Tuesday, July 19, 2011

4WD Army Jeep from Chennai to Cochin




This road trip was done in July 2010 while I was working with HDFC Bank at Cherthala -my hometown. I took two days leave, after visiting Deepak at Palarivattom,  boarded a KSRTC bus to Coimbatore from Cochin to attend a friend's wedding reception. I spotted this Mahindra 4WD 550 jeep custom built for Indian Army and Rexy, a friend from college days who used to participate in bike races in and around Kerala with this Suzuki Shogun and Yamaha RX135. I couldn't help jumping off from the KSRTC bus at the next speed breaker and join Rexy to Chennai. My plan was to get down at Coimbatore but I fell in love with this 4WD which was auctioned later to scrap dealers at Chennai and decided to go along with Rexy to pick another jeep from Chennai. On the way to Coimbatore we had to stop at a workshop to change the canvas inside the wheel cup since the front wheels were wobling too much. Well prepared for this, Rexy had all the tools and spares for any kind of breakdown, including two spare wheels, foot pump, two hydraulic jacks, bearings, belts etc...a mini workshop and spare parts shop for a jeep.






We reached Coimbatore at 10pm and met my friend and wife, they were relatively free as there were not many relatives left out and I could chat with him for 15min though I missed out on the vegetarian dishes and good looking Tambhram girls. After a while we continued our journey to Chennai. After another 100km, both Rexy and Nasar were tired and they slept for a while parking on the roadside near a toll plaza. I rang up Nithin and briefed him about my whereabouts, I took shelter under a truck while there was a light shower. We reached Chennai next day morning 10am and went straight to the scrap dealer's yard.





Numerous vehicles from Army at this yard amused me. Shaktiman trucks, Suzuki Gypsy, Mahindra Jeep, Armada - you name any off road vehicle, you will find at least one here. These vechicles come with 98B XXX registration numbers for army. 10 years or later these vechicles will be auctioned as scrap. The dealer will get them to his yard and get an RC book in his name, pay road tax, get insurance etc. Rexy and similar automobile crazy guys will come to this yard and pick one or two vehicles at a price. Later this Jeep or Gypsy will be repaired and repainted with a new life and roll the wheels on road or an estate where 4WD is essential. We started fixing the four wheels so that we can tow the jeep back to Cochin, 700 km. We changed the bearings, lubricated the rolling parts and ensured there is enough air in the tires. Everything seemed fine and relaxing, by evening we retired from the yard unwinding after a night out on NationalHighway. Got recharged and start our journey at 8am on Sunday -at least that is what we planned for next day.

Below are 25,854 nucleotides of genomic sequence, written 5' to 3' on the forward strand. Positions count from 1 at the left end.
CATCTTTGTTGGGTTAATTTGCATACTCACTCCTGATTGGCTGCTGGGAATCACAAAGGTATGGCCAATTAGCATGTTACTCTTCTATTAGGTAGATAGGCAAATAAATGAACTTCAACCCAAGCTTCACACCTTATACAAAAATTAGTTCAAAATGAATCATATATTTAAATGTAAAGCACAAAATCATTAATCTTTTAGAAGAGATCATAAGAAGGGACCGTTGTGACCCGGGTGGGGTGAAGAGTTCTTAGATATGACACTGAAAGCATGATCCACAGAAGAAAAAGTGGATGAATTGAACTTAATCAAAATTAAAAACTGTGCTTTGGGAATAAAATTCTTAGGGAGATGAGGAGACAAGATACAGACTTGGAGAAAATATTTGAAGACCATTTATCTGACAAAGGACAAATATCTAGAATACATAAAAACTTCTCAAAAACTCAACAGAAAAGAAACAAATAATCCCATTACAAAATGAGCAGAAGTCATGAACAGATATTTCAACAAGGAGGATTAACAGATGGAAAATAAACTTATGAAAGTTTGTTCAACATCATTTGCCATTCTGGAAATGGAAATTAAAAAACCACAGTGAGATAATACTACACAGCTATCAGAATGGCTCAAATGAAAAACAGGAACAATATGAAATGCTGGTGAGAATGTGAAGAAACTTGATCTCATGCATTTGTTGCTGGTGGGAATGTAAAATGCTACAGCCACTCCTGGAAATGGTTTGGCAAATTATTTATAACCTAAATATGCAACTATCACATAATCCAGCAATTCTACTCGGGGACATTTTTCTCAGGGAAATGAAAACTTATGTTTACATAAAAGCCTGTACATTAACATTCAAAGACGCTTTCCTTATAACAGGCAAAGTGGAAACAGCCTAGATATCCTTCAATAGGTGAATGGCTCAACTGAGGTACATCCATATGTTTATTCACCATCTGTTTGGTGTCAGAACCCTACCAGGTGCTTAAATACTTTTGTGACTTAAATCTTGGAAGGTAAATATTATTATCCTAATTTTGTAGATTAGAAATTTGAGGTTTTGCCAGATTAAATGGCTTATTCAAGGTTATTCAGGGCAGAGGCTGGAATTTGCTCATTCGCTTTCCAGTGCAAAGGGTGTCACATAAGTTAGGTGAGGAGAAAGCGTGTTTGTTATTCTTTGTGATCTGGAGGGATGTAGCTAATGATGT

Sunday morning- after a high calorie berakfast, we were all set to start our 700km towing trip. Both old and new jeeps were wed-locked using an A-shaped connecting rod and bolted using U-shaped clamps. The jeep behind our jeep will turn and break as we steer and stop the one in front. Driving is not as easy as driving a single jeep since there will be force to either sides or forward when we take a turn or apply brakes. When we are about to reach Krishnagiri, we found that left front tire is wearing out than normal and the tire surface was abnormally hot. The root cause was not identified so we tried a different configuration for the tires keeping another tire at the left front. While we were changing tires from one side to another, I met Oswin on the road - they were coming back from Trissur to Bangalore. We continued with the new configuration towards Salem. It was found that the new tire is completely worn out in less than 20km! It was clear the tire will not last our next 500+ km. We tried a brand new tire which is expected to run 20000km and tried our luck. It was 10pm and we reached Bhavani, half asleep. The tire was 80% worn out and it would not last another 400km to Cochin from Bhavani. After parking the jeep on the roadside, we slept through the night. Searching for another tire next morning  did not go bad. Tata 207 tire which should be lasting at least 500km was found at Erode. 30hours are over since we started from Chennai and still more than half the distance to go. I got my mobile battery charged from a nearby shop and kept updating Facebook about my trip with pictures.




Finally after various diagnosis and trial and error methods, Rexy found that the driving shafts were jammed at the left front side which was a hindrance for the tire to freely rotate at the turns. It was fixed in 5 minutes with a hammer! We lost 24hours and two tires already!! Anyhow, enjoying the slight drizzle and the cool weather, we drove on NH47 towards Coimbatore. By 2am we reached Angamaly where the workshop is just 10km away. I parted my way with the army jeep and took a KSRTC bus to Cherthala and reached home at 4am. No air conditioner but that was the coolest trip I ever did on road. No mobile car charger - but we were fully charged throughout.